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Home » Archives » March 2008 » Eco-Terrorism On Orcas

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03/17/2008: "Eco-Terrorism On Orcas"


ig_OPALCO_Sign-1 (54k image)

”I did it to punish the rich white people of Orcas Island and make them pay for the death of the whales and the depletion of the rain forests” -Mondragon

Gabriel Thomas Mondragon, 29 years old, who recently arrived from New Mexico, explained to Sheriff’s Deputies that in an attempt to make the people on Orcas “suffer just like the whales and trees”, he attempted to use a tree limbing saw -on a metal pole- to cut through a 69,000 volt power line.

According to the sheriff’s report, the man, identified as Gabriel Mondragon, also stated he wanted to protest “the death of Luna the whale and the destruction of the rain forest.”

Being well informed on the power of high voltage power lines, Mondragon cleverly put on several pair of latex dish washing gloves to isolate him from electrocution, and proceeded to touch saw to power line.

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Mondragon was found laying on his back some distance from the line, his pants had been on fire, where they had burned away from his hips down. His gloves had partially melted, and he had “first, second and third degree burns’ on various parts of his body. He was, in short, lucky to be alive. He now has some medical and legal problems to deal with, including some interest in his actions by the FBI.

An OPALCO lineman who responded to the outage was on site at the substation within twenty minutes and called the sheriff’s office for an aid car. The sheriff’s office and fire department arrived with aid within ten minutes.

The substation is surrounded by a barbwire topped fence, so Mondragon first tried to reach the power line by standing on a ladder. When that failed to get him close enough to be electrocuted, he went over the fence, and was then was able to reach a power line.

Thousands of people on parts of Orcas and Shaw only experienced a temporary loss of electrical power as a result Mondragon’s action, while Mondragon was flow off to Harborview Hospital in Seattle via AirLift Northwest, for treatment of what are being called serious injuries..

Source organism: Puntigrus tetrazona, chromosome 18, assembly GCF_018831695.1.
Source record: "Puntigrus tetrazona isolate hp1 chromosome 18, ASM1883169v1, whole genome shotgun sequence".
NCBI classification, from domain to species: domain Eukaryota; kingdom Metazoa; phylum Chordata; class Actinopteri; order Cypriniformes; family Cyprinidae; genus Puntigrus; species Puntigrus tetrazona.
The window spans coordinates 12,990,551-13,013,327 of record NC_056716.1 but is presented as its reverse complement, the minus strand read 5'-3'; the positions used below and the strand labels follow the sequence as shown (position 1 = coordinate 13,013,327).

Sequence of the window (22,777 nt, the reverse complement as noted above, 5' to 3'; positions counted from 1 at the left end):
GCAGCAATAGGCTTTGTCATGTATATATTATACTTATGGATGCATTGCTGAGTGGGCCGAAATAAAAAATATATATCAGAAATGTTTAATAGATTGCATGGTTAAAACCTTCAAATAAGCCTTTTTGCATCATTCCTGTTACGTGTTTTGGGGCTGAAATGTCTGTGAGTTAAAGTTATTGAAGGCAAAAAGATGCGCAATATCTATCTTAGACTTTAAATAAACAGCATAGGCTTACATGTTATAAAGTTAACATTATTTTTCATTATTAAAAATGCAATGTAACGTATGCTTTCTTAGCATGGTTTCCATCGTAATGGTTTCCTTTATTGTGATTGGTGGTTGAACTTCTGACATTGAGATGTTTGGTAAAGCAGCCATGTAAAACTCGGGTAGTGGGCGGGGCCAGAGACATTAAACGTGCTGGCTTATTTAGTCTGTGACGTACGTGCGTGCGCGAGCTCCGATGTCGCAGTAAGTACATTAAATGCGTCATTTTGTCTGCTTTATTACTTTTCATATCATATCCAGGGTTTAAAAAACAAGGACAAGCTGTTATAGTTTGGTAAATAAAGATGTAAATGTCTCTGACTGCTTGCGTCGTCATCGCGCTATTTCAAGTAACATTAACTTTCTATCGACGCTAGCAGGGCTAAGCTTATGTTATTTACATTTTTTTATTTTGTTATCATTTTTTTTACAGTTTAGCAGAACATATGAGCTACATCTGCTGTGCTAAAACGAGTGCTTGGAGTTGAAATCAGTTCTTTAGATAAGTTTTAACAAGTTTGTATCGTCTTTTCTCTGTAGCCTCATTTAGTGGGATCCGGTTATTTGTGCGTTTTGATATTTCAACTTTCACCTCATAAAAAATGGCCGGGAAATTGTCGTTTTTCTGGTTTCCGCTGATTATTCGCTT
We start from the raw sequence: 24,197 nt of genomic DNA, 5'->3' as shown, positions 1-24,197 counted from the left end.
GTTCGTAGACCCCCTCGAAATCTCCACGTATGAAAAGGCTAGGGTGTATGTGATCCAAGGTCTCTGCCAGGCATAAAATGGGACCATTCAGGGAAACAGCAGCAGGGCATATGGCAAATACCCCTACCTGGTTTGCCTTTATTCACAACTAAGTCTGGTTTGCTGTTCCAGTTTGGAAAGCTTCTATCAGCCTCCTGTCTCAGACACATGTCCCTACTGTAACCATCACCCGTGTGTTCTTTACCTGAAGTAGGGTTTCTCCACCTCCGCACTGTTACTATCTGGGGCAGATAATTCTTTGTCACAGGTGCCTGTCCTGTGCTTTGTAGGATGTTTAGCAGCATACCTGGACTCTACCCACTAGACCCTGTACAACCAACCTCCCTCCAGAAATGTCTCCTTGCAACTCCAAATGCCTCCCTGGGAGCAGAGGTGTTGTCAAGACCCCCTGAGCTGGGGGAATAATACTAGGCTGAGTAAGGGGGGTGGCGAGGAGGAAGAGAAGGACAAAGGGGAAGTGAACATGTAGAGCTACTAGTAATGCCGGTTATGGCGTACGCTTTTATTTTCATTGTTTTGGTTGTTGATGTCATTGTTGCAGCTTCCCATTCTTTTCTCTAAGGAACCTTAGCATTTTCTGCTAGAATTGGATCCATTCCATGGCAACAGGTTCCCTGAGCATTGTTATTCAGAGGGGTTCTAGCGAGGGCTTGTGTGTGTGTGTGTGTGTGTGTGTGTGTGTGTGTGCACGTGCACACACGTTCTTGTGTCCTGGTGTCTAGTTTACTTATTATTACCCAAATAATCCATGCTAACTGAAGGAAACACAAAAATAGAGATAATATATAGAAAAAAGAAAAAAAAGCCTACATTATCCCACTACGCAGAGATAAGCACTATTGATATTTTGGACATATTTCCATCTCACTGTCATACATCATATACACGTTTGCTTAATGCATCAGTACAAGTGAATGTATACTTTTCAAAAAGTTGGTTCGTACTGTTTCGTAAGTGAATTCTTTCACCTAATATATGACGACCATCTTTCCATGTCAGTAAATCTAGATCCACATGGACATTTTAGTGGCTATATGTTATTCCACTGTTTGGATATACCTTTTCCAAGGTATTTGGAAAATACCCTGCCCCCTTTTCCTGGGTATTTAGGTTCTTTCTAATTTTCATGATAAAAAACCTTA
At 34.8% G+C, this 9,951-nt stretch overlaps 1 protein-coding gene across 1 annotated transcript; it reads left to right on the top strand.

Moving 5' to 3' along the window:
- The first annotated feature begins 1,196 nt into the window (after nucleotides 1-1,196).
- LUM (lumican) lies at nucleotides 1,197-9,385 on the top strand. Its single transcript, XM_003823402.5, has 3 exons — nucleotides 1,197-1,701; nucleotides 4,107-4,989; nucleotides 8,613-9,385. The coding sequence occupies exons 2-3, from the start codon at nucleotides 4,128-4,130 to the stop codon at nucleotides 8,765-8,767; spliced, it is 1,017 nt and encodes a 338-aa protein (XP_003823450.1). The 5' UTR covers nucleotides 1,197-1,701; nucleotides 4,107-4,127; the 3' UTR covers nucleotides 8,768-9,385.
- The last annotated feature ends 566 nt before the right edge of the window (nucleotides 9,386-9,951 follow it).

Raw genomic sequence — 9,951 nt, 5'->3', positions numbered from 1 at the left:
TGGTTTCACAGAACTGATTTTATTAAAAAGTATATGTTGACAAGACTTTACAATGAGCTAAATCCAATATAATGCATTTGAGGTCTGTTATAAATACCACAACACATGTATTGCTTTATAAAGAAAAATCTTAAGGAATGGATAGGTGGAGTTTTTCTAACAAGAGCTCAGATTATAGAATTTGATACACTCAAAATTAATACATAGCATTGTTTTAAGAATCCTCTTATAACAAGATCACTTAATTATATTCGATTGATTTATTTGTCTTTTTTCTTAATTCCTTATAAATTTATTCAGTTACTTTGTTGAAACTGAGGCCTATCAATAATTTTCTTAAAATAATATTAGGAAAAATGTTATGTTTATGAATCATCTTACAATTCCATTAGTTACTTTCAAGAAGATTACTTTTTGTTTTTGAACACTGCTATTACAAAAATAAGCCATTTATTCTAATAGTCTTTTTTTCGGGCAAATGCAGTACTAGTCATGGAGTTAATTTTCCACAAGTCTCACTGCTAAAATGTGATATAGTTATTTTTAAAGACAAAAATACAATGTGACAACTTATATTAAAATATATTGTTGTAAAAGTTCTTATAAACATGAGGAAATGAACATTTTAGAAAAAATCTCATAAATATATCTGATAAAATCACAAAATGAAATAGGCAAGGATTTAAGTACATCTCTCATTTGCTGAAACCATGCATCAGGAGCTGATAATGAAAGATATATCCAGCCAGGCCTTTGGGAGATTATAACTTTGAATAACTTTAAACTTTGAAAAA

The incident has been reported to the FBI, and Sheriff Bill Cumming said County Prosecutor Randy Gaylord will determine what, if any, charges may be pending, but at the least he may be charged with trespass. Gaylord said he would review the on-scene reports prior to making a determination of what appropriate charges may be.

OPALCO General Manager Randy Cornelius said he was required to notify the FBI of the incident, but that he had no information on any of the specifics of the case.

Cumming said because the crime involved a utility, the FBI has jurisdiction to enter the case. Given Mondragon’s statements, it seems likely he may also face additional charges related to “eco-terrorism”. The FBI defines eco-terrorism as “acts of violence in protest of harm to animals or to the environment, ” and it “is the United States' No.1 terrorism threat from inside its own borders.”

The County Council met this morning for their normal Monday morning work session, and Councilman Bob Myhr, who also is a siting board member of OPALCO, briefed the Council on the incident. Chairman Howard Rosenfeld said he was sure the OPALCO facilities are “not hardened against this type of thing, and never will be; so we need to stop alienating our own people.”

“This tragic incident underlines the importance of public education about the dangers of power lines and electrical safety, “ stated OPALCO General Manager, Randy Cornelius. “I’m proud of how quickly and efficiently our linemen and emergency services responded; I’m grateful for the professionalism of the law enforcement and fire service personnel who responded and took control of the scene—and am thankful that no lives were lost. Our thoughts are with the family of the young man that was injured.”

Power was restored to most of the island by 11:30 p.m. Some areas were without power until noon Sunday.

OPALCO is a member-owned cooperative electrical utility serving more than 10,000 islanders in San Juan County. OPALCO provides mostly renewable electricity that is 97% greenhouse-gas free and is predominately generated by hydro-electric plants.

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